Paul starts his advice with the words “be wise”. Wisdom is the ability to apply our knowledge and understanding of God’s ways and will to our thoughts and actions. It is one of the main themes in the Bible, and it’s something we can pray for (James 1:5). When given the opportunity to ask God for anything, Solomon asked for wisdom. God loved that Solomon asked for wisdom so much that He also gave Solomon everything else that he could have wanted (1 Kings 2:7-15).
When we bring wisdom to our conversations, we bring purpose and meaning. We can glorify God. This will help us avoid missing opportunities.
2. Be bold
Making the most of every opportunity to minister with our words takes wisdom—and boldness.
Peter in the Bible is both an example of someone with boldness, as well as someone who lacks boldness. When Peter denied Jesus three times, he was probably the poorest example of boldness (Luke 22).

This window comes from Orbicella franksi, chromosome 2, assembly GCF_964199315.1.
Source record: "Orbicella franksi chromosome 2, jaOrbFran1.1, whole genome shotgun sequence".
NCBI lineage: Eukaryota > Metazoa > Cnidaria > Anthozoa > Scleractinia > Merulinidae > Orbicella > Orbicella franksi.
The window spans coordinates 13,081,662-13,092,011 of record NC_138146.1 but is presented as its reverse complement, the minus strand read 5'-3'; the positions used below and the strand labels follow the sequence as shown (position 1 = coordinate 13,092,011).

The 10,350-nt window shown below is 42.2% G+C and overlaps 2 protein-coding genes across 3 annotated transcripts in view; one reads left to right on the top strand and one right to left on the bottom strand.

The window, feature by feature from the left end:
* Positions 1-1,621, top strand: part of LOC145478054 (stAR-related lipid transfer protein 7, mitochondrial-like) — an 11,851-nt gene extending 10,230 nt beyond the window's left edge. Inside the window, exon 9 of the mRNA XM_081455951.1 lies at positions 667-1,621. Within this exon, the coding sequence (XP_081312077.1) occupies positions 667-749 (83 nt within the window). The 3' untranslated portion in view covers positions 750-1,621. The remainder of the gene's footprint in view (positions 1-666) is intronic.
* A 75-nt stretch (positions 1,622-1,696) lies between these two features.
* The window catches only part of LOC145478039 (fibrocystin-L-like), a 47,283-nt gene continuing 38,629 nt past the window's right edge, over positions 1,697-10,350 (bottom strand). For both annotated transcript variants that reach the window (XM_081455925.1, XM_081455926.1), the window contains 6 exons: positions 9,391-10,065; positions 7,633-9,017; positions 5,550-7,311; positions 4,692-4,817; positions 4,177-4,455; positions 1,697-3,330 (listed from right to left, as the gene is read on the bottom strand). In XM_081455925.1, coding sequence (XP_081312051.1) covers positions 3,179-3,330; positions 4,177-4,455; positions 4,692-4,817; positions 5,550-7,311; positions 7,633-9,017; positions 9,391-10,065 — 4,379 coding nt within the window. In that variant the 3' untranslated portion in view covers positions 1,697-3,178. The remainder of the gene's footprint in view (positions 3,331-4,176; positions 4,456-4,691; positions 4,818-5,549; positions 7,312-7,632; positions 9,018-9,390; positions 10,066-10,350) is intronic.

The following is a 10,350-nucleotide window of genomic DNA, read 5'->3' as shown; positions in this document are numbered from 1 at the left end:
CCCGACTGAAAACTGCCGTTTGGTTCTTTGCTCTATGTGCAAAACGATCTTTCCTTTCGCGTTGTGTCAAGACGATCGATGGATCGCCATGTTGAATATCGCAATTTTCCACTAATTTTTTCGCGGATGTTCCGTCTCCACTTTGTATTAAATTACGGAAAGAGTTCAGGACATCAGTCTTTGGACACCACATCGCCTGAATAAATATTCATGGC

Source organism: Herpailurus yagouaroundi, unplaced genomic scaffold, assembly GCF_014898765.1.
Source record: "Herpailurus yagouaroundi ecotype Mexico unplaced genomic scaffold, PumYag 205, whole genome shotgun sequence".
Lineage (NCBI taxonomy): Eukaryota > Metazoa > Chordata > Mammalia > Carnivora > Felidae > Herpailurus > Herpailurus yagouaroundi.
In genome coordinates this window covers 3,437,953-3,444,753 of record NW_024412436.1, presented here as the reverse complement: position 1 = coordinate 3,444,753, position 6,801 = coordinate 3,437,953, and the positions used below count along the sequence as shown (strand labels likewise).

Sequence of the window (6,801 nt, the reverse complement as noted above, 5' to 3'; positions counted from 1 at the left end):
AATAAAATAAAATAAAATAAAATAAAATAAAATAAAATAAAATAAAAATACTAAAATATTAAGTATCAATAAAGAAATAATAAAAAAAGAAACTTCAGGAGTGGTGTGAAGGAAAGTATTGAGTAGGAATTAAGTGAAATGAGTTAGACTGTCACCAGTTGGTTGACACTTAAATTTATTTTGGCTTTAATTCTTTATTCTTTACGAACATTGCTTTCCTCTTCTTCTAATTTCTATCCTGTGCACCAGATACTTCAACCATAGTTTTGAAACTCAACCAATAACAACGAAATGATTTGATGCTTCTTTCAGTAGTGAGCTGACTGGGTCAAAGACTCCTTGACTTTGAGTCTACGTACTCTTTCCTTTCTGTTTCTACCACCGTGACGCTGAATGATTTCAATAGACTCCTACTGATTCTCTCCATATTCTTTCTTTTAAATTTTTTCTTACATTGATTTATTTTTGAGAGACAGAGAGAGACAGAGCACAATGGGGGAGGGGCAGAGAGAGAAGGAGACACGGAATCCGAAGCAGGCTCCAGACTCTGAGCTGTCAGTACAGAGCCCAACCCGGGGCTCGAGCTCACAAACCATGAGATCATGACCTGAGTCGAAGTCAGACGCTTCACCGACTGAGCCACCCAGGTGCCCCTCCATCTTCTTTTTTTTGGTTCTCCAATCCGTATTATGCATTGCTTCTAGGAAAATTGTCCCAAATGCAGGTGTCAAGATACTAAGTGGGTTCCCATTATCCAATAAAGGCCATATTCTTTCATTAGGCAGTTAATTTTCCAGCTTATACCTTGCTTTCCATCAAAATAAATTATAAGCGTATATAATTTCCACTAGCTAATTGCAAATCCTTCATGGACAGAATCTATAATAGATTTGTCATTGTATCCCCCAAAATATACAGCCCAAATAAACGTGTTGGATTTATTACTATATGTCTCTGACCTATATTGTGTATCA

But months later, we see the same person on the opening day of the church in Acts 2, and something is different about him. Here, Peter preaches boldly to 3,000 people and they are all added to the early church. Boldness was given to Peter when the gift of the Holy Spirit was poured out at Pentecost, and it created such a stark difference! Where Peter once lacked boldness, he was now filled with it.
Like Peter, we can either approach conversations on our own (with fear) or with God (in faith). We can speak either out of our own insecurities, or our God-given confidence. In our own lives, boldness can take the shape of being willing to initiate, asking great questions, and leading deep conversations.